Phlyax play  

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Train wreck at Montparnasse (October 22, 1895) by Studio Lévy and Sons.
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Train wreck at Montparnasse (October 22, 1895) by Studio Lévy and Sons.

A Phlyax play, also phlyakes, or hilarotragedy) was a burlesque dramatic form that developed in the Greek colonies of Magna Graecia in the 4th century BCE. Its name derives from the Phlyakes or “Gossip Players” in Dorian Greek. From the surviving titles of the plays they appear to have been a form of mythological burlesque, which mixed figures from the Greek pantheon with the stock characters and situations of Attic New Comedy. There are only five authors associated with the genre: Rhinthon and Sciras of Taranto, Blaesus of Capri, Sopater of Paphos and Heraklides. No complete play survives, only a few fragments and titles bear witness to the genre, however a substantial body of South Italian vases are believed to represent comic performances of the phlyakes, and from these much speculation on Greek stagecraft and dramatic form has flowed. Nossis of Locri’s epitaph of Rhinthon is our closest contemporary explanation of the genre, she writes: “Pass by with a loud laugh and a kindly word/For me: Rhinthon of Syracuse am I,/The Muses’ little nightingale; and yet/For tragic farce I plucked an ivy wreath”.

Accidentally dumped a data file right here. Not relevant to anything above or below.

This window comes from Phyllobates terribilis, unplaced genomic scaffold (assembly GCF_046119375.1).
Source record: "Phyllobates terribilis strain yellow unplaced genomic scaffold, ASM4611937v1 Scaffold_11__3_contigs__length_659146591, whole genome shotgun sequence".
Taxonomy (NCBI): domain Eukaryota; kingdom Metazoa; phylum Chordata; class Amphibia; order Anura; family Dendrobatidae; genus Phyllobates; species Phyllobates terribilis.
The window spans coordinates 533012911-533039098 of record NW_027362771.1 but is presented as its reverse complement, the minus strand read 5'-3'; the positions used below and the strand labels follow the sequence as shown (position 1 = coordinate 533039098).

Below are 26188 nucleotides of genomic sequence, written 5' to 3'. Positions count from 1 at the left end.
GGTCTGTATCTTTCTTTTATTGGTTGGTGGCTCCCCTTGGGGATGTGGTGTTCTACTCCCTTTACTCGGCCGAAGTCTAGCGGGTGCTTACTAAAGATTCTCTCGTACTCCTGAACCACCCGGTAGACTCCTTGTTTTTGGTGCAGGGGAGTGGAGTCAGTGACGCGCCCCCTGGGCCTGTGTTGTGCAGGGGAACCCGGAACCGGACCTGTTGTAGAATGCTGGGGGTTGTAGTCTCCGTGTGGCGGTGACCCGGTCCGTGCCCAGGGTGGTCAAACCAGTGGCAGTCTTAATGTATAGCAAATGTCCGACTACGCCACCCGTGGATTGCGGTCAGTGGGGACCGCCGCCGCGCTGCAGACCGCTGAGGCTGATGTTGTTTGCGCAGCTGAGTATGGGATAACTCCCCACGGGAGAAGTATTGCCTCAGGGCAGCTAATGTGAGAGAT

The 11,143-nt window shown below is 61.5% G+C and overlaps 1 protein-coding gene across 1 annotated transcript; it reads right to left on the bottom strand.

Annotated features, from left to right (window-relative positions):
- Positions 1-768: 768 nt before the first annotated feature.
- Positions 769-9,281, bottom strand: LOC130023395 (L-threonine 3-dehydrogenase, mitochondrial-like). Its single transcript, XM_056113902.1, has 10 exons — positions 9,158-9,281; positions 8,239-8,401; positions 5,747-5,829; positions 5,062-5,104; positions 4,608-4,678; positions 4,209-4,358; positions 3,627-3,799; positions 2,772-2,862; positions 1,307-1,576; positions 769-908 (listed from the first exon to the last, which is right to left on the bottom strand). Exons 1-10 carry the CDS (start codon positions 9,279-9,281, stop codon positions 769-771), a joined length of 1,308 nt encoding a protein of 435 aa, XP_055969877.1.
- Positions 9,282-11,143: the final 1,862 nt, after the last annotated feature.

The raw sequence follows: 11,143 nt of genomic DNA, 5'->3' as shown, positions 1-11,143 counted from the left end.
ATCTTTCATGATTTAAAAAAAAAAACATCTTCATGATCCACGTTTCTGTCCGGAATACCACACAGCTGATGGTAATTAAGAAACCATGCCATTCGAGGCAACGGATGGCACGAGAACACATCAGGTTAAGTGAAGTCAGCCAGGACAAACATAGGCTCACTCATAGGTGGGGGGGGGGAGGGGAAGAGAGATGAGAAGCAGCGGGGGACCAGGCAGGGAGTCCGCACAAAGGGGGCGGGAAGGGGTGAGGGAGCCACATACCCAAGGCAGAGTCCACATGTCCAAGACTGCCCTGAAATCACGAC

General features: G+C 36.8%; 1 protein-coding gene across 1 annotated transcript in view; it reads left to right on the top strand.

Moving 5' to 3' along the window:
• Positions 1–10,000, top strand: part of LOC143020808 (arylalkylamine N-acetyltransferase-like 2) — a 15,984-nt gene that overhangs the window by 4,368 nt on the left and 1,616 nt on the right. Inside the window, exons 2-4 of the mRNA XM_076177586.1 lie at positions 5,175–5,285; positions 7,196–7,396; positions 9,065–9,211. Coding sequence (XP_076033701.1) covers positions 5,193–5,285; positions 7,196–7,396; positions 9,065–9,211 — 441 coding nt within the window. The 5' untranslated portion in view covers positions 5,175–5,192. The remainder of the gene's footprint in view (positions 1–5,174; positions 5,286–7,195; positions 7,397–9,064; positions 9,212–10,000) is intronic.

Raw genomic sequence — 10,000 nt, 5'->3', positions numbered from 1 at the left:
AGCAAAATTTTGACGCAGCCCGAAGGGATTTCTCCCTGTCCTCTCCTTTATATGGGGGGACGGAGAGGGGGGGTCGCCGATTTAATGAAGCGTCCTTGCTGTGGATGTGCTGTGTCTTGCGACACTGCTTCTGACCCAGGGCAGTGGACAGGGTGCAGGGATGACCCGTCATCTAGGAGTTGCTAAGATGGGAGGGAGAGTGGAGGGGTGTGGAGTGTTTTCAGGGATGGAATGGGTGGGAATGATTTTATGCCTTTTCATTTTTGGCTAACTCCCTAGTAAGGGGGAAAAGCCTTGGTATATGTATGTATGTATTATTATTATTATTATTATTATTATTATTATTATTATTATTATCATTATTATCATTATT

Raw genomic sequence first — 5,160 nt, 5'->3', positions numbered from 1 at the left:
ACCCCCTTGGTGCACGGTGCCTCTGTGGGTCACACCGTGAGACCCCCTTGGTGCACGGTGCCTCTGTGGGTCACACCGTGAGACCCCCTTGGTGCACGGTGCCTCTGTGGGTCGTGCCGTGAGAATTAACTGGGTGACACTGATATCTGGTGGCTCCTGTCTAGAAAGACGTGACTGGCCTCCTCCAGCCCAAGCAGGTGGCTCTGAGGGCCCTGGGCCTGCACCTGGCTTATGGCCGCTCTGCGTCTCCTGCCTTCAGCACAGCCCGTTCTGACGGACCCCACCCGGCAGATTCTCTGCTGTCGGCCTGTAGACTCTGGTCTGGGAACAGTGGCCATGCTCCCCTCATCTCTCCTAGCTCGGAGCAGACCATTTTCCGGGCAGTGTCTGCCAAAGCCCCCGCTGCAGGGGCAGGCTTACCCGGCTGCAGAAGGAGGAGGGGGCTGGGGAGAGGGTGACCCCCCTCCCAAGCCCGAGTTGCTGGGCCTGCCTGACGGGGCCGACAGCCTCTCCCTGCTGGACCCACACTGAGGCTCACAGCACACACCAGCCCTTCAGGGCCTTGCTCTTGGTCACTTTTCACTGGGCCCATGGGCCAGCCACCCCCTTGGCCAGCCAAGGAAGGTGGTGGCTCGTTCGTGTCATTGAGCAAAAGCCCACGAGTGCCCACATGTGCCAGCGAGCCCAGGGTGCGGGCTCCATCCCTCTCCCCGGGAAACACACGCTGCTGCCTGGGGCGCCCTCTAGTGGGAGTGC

Unless indicated otherwise, the text in this article is either based on Wikipedia article "Phlyax play" or another language Wikipedia page thereof used under the terms of the GNU Free Documentation License; or on original research by Jahsonic and friends. See Art and Popular Culture's copyright notice.

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